One of the least surprising aspects of the Six Nations’ opening weekend was also perhaps its most surprising.
rance and England were always going to win their matches with consummate ease – professionals being pitched against amateurs should.
However, the fact that both sides struggled at times in their ultimately easy efforts did little to commend them; nor much their vanquished victims.
Week two should see the heavyweights become more imposing; bad news for Ireland, a side widely expected to defeat a hitherto mediocre Wales.
Given the remarkably upbeat assessments of so many in the media, it appeared to all intents and purposes that they had done so.
The Irish won the hearts and the minds – Wales won the match.
France will win this weekend’s encounter against Ireland for nobody outside England have beaten the French at home in 20 years in the Six Nations; even the storied Irish team that head coach Greg McWilliams once assisted, and that his current assistant Niamh Briggs once marshalled, could not do so in their pomp.
With so much consolidation to the game they played and cohesion amongst the players who played it, they never pilfered France in the days when these second-class citizens used to take the overnight train.
Now, they have neither consolidation nor cohesion; it is much too soon in the team’s acknowledged transition so what is there to hope for?
And more pointedly, how can the public either measure or retain patience in it?
Couch potatoes struggle with concepts such as learnings and processes and work-ons; they are a fickle, often mind-numbing group who demand to be entertained by teams that are winning.
They are not always so easily swayed by entertaining teams that are not winning.
“The support last week was incredible from the public,” says McWilliams who then gets to the nub of the matter.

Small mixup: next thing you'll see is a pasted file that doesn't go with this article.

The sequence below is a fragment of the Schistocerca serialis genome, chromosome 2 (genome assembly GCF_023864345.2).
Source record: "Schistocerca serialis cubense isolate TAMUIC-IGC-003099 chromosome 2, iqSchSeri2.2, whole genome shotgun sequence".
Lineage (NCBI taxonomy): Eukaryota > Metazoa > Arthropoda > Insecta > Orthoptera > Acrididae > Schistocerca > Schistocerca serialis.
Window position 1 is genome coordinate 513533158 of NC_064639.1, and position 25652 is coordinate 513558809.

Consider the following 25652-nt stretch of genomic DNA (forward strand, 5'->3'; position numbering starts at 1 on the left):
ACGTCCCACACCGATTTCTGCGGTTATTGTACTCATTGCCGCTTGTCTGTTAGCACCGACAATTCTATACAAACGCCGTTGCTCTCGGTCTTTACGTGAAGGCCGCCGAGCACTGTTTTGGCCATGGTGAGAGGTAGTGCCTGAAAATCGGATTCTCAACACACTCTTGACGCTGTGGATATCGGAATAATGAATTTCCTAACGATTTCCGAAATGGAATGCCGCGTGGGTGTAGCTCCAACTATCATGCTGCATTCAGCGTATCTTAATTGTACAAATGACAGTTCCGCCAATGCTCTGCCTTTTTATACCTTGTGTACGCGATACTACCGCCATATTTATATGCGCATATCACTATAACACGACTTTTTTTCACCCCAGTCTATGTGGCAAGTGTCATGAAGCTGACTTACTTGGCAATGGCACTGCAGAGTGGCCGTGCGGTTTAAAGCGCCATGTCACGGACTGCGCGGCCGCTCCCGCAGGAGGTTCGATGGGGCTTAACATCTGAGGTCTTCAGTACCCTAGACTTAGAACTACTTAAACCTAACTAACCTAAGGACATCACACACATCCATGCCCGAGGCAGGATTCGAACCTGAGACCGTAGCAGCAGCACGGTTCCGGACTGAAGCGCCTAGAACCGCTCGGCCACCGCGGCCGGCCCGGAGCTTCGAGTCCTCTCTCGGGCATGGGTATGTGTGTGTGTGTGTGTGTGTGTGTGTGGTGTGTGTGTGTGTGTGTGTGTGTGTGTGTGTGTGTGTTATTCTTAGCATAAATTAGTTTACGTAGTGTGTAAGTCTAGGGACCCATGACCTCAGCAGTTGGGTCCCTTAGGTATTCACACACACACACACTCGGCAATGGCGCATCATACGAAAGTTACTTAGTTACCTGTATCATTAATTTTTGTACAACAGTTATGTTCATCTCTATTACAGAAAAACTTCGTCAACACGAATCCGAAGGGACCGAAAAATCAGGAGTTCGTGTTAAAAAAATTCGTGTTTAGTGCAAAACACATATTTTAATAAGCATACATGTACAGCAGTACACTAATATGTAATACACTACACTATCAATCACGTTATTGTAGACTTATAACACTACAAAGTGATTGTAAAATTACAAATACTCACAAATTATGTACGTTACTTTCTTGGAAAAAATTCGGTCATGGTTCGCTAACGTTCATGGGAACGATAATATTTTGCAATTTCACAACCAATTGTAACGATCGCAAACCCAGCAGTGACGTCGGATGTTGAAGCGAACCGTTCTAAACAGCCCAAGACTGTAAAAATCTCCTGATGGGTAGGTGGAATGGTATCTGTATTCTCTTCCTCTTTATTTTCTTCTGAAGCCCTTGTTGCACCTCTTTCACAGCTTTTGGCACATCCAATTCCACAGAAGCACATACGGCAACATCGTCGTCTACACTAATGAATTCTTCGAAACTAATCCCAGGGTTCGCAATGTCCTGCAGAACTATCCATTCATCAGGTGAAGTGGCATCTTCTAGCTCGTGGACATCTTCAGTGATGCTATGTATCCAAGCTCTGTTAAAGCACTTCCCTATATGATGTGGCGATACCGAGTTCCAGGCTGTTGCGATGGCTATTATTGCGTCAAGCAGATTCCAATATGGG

“But we want to be respected. It’s not about being liked. The only way to get that respect is when people see you working bloody hard to get better and to fight for everyone.
“If you have that fight in France and you stick to that plan, well, I’ll be happy with that. That’s all I ask for and the result will look after itself.
“We are in transition, there is lots going on and we’re trying to get tighter all the time. We’ve a lot of people working very hard at that.
“The goal is still to win. There is only so much ‘You did great, you were good for 60 minutes.’ So we want to win.”
We might argue that for the coaches and players to declare the goal is to win tomorrow is laudable but, for anyone beyond in a professional capacity to parrot the manifesto is the height of folly.
Also, praising the team for effort and work-rate is not just patronising, it is demeaning. It may seem akin to some idealistic notion of equality but it precisely the opposite.
It is a tightrope walk for public credibility, even if the worth of that currency is often dubious.
This team’s status may dwindle the longer their transitional quest for a new identity continues but they won’t turn their back on painful progress, even if others will be understandably tempted to do so.
Ireland – Considine, Murphy Crowe, Higgins, Flood, Mulhall; Cronin, Reilly; Djougang, Jones, O’Dwyer; Fryday (capt), Monaghan; Wall, McMahon, Hogan. Replacements – Hooban, Pearse, Haney, McGann, O’Connor, Dane, Breen, Parsons.
France – Boulard, Banet, Filopon, Vernier, Llorens; Drouin, Sansus; Lindelauf, Touye, Joyeux; Fall, Forlani; Berthoumieu, Hermet (capt), Menager. Replacements – Domain, Deshaye, Khalfaoui, Ferer, Annery, Chambon, Tremouliere, Jacquet.